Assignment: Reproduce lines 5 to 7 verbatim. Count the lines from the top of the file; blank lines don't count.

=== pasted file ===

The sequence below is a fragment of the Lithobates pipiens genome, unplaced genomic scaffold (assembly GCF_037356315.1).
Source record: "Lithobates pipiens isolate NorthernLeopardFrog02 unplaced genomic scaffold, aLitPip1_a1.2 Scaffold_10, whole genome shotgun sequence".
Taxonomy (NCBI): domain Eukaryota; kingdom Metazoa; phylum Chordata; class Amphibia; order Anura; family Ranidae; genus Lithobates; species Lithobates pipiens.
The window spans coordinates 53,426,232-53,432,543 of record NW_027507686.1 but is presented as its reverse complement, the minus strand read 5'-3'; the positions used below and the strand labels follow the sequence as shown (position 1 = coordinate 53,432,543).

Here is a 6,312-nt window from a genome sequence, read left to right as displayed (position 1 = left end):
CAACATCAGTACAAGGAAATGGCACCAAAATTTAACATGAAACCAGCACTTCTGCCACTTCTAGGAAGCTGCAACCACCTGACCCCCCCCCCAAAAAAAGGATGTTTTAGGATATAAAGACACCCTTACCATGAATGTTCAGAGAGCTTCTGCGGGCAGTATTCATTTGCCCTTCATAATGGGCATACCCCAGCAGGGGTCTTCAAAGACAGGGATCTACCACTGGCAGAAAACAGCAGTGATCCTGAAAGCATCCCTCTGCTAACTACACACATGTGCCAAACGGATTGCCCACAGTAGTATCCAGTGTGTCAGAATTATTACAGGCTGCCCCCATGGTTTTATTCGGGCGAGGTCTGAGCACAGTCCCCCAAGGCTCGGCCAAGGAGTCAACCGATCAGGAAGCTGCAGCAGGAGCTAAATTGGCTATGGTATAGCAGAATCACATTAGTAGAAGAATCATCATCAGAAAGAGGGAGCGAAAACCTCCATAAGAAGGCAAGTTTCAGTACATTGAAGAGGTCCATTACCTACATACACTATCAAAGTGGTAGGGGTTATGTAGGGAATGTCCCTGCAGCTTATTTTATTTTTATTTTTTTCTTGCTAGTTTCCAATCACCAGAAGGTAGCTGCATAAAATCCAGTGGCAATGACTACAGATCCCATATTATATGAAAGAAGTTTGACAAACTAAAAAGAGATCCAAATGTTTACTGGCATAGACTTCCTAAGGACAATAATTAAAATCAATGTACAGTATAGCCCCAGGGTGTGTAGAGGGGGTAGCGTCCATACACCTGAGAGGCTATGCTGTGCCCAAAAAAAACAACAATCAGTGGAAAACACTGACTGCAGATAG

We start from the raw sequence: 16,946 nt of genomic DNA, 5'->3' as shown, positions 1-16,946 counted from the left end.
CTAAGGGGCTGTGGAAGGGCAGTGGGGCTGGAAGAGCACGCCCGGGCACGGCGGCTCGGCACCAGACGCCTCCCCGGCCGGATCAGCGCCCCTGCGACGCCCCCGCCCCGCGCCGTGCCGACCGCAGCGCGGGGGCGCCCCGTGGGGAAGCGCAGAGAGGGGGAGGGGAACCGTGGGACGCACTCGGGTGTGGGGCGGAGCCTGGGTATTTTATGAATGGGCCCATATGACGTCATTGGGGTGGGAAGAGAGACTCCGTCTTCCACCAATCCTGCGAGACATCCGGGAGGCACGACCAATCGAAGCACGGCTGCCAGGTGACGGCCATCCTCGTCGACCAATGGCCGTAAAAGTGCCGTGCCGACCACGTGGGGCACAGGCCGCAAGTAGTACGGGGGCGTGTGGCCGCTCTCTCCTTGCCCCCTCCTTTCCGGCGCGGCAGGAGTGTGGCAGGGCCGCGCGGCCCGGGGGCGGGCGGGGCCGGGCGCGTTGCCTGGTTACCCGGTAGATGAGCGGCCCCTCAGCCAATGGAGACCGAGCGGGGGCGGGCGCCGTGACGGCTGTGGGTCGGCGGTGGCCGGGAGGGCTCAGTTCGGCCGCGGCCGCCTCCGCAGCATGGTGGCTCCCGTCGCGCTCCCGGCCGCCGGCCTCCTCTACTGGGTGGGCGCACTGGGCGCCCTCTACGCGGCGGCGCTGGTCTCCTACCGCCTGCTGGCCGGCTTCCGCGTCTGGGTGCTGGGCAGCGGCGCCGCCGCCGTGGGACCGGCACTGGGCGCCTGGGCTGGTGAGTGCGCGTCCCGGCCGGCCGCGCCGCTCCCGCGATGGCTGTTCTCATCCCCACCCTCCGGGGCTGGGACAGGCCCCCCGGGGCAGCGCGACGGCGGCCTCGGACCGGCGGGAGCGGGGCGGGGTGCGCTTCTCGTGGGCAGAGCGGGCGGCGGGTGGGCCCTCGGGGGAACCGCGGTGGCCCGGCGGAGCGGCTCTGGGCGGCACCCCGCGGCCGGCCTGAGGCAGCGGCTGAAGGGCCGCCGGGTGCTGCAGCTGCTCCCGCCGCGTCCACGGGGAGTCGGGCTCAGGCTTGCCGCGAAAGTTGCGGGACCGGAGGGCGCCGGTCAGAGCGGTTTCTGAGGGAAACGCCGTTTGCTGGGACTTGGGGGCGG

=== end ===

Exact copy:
Here is a 6,312-nt window from a genome sequence, read left to right as displayed (position 1 = left end):
CAACATCAGTACAAGGAAATGGCACCAAAATTTAACATGAAACCAGCACTTCTGCCACTTCTAGGAAGCTGCAACCACCTGACCCCCCCCCCAAAAAAAGGATGTTTTAGGATATAAAGACACCCTTACCATGAATGTTCAGAGAGCTTCTGCGGGCAGTATTCATTTGCCCTTCATAATGGGCATACCCCAGCAGGGGTCTTCAAAGACAGGGATCTACCACTGGCAGAAAACAGCAGTGATCCTGAAAGCATCCCTCTGCTAACTACACACATGTGCCAAACGGATTGCCCACAGTAGTATCCAGTGTGTCAGAATTATTACAGGCTGCCCCCATGGTTTTATTCGGGCGAGGTCTGAGCACAGTCCCCCAAGGCTCGGCCAAGGAGTCAACCGATCAGGAAGCTGCAGCAGGAGCTAAATTGGCTATGGTATAGCAGAATCACATTAGTAGAAGAATCATCATCAGAAAGAGGGAGCGAAAACCTCCATAAGAAGGCAAGTTTCAGTACATTGAAGAGGTCCATTACCTACATACACTATCAAAGTGGTAGGGGTTATGTAGGGAATGTCCCTGCAGCTTATTTTATTTTTATTTTTTTCTTGCTAGTTTCCAATCACCAGAAGGTAGCTGCATAAAATCCAGTGGCAATGACTACAGATCCCATATTATATGAAAGAAGTTTGACAAACTAAAAAGAGATCCAAATGTTTACTGGCATAGACTTCCTAAGGACAATAATTAAAATCAATGTACAGTATAGCCCCAGGGTGTGTAGAGGGGGTAGCGTCCATACACCTGAGAGGCTATGCTGTGCCCAAAAAAAACAACAATCAGTGGAAAACACTGACTGCAGATAG

We start from the raw sequence: 16,946 nt of genomic DNA, 5'->3' as shown, positions 1-16,946 counted from the left end.